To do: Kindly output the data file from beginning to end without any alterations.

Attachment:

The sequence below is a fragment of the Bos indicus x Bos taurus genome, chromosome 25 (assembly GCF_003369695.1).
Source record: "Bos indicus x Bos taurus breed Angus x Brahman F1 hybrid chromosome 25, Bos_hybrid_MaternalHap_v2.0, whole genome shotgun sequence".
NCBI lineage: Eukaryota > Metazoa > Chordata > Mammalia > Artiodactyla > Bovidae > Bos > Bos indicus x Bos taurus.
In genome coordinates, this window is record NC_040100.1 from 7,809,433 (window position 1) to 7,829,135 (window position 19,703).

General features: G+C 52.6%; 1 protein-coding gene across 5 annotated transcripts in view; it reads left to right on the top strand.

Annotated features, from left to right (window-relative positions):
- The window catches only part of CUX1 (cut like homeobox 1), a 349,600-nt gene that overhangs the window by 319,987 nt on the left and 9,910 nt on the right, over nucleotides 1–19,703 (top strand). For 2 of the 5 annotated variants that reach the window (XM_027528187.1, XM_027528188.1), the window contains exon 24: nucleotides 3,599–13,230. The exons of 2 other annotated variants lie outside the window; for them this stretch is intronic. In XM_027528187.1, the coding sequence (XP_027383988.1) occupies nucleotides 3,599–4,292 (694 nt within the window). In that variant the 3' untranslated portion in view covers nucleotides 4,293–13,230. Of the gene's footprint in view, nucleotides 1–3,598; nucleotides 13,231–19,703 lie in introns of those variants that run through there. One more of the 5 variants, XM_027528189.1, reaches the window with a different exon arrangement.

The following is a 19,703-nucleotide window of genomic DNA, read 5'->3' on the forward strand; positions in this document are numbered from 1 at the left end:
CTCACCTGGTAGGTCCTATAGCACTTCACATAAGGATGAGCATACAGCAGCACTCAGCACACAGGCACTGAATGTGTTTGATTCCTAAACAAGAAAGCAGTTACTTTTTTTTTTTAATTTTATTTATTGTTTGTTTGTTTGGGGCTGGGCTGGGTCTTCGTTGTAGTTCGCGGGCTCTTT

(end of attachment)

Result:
The sequence below is a fragment of the Bos indicus x Bos taurus genome, chromosome 25 (assembly GCF_003369695.1).
Source record: "Bos indicus x Bos taurus breed Angus x Brahman F1 hybrid chromosome 25, Bos_hybrid_MaternalHap_v2.0, whole genome shotgun sequence".
NCBI lineage: Eukaryota > Metazoa > Chordata > Mammalia > Artiodactyla > Bovidae > Bos > Bos indicus x Bos taurus.
In genome coordinates, this window is record NC_040100.1 from 7,809,433 (window position 1) to 7,829,135 (window position 19,703).

General features: G+C 52.6%; 1 protein-coding gene across 5 annotated transcripts in view; it reads left to right on the top strand.

Annotated features, from left to right (window-relative positions):
- The window catches only part of CUX1 (cut like homeobox 1), a 349,600-nt gene that overhangs the window by 319,987 nt on the left and 9,910 nt on the right, over nucleotides 1–19,703 (top strand). For 2 of the 5 annotated variants that reach the window (XM_027528187.1, XM_027528188.1), the window contains exon 24: nucleotides 3,599–13,230. The exons of 2 other annotated variants lie outside the window; for them this stretch is intronic. In XM_027528187.1, the coding sequence (XP_027383988.1) occupies nucleotides 3,599–4,292 (694 nt within the window). In that variant the 3' untranslated portion in view covers nucleotides 4,293–13,230. Of the gene's footprint in view, nucleotides 1–3,598; nucleotides 13,231–19,703 lie in introns of those variants that run through there. One more of the 5 variants, XM_027528189.1, reaches the window with a different exon arrangement.

The following is a 19,703-nucleotide window of genomic DNA, read 5'->3' on the forward strand; positions in this document are numbered from 1 at the left end:
CTCACCTGGTAGGTCCTATAGCACTTCACATAAGGATGAGCATACAGCAGCACTCAGCACACAGGCACTGAATGTGTTTGATTCCTAAACAAGAAAGCAGTTACTTTTTTTTTTTAATTTTATTTATTGTTTGTTTGTTTGGGGCTGGGCTGGGTCTTCGTTGTAGTTCGCGGGCTCTTT